Consisting of 2,000 postcards, this collection documents both federal and hometown Washington. Arranged by topic, the collection’s value lies in documenting images found perhaps nowhere else.
Washingtoniana holds a complete run of real estate assessments from 1886 to 2011. We also have building permits on microfilm from 1877-1949 (and a microfilm building permit index for 1950-1958). We have a Building Permits Database, only available onsite, that summarizes information from the “Permit to Build," including: the date of construction, architect, builder, owner, and dimensions.
Vertical files are news clippings, brochures, pamphlets and other documents placed in folders based on subject headings. Examples of the headings include Residential Sections, Politics and Government, Colleges and Universities, and Biographies, to name a few. As with the book collection, the files cover all subjects related to the District of Columbia: social, economic, cultural, recreational, political, and historical. A vertical file subject index is held at the desk to assist customers with their search.
A small collection of District of Columbia high school and college yearbooks are housed in the Reading Room. We do not have every high school nor do we have every year of the schools within our Collection. The yearbooks we have are donations. If you have, or know of others who may wish to donate yearbooks, please contact us.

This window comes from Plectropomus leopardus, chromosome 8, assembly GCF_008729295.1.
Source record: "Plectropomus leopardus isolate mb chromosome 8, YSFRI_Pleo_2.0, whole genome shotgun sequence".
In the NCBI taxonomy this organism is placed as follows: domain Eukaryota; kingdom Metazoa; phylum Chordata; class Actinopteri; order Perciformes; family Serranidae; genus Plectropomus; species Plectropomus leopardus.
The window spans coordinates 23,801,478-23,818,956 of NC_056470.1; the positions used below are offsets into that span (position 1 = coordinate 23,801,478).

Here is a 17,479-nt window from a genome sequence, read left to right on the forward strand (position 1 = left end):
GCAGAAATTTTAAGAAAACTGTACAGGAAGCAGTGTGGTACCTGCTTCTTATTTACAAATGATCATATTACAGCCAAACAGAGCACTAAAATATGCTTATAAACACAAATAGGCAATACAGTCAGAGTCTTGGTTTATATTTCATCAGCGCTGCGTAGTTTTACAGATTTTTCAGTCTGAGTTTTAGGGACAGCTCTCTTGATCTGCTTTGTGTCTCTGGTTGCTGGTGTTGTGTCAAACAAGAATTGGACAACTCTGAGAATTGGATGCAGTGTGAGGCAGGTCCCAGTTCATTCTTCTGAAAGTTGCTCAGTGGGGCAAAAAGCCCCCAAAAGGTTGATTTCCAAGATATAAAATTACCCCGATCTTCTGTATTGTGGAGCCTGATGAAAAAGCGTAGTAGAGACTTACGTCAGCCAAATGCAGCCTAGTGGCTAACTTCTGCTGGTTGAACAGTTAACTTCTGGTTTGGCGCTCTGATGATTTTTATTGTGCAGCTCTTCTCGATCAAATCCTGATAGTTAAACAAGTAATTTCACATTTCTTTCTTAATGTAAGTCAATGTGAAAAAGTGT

Finding Aids and Bibliographies
Several finding aids and bibliographies are housed in Washingtoniana. They include:
- Neighborhood Bibliography - Provides a listing of books and archival collections found in Washingtoniana for various neighborhoods in D.C.
- District of Columbia Home Rule, Statehood and Voting Rights Bibliography - Provides a selected bibliography of books, theses, dissertations, journal and magazine articles, legislation, and other resources.Some of these resources may not be housed within the Division.
- Black Washingtoniana - Selected bibliography of books and journal articles pertaining to Black Washington.
- D.C. Newspapers on Microfilm - Provides an index, by title and by decade, of D.C. newspapers on microfilm housed in the Division.
- Scrap Book Index - Cutter Collection - Guide to various historic scrap books, by subject.
- Records of the Columbia Historical Society Index - Volumes 1-59. In addition, we house all of the aforementioned volumes up through volumes 73-74.
- Washington History Journal Index - Volumes 1-10. Published by the Historical Society of Washington, we also have volumes 11-24.
- Index to “The Rambler” - A series of articles by J. Harry Shannon on Washington and vicinity, published in the The Sunday Star, Washington, D.C. from 1912-1927.
Note on 19th Century Jurisdictions
In the 19th century, D.C. was divided into three jurisdictions, Washington city, Washington county and Georgetown. Washington county included everything above Boundary Street (now Florida Avenue) and across the Anacostia River. Until 1908, property in the "county" was identified by "subdivision" (similar to a neighborhood name) and lot number rather than square and lot number.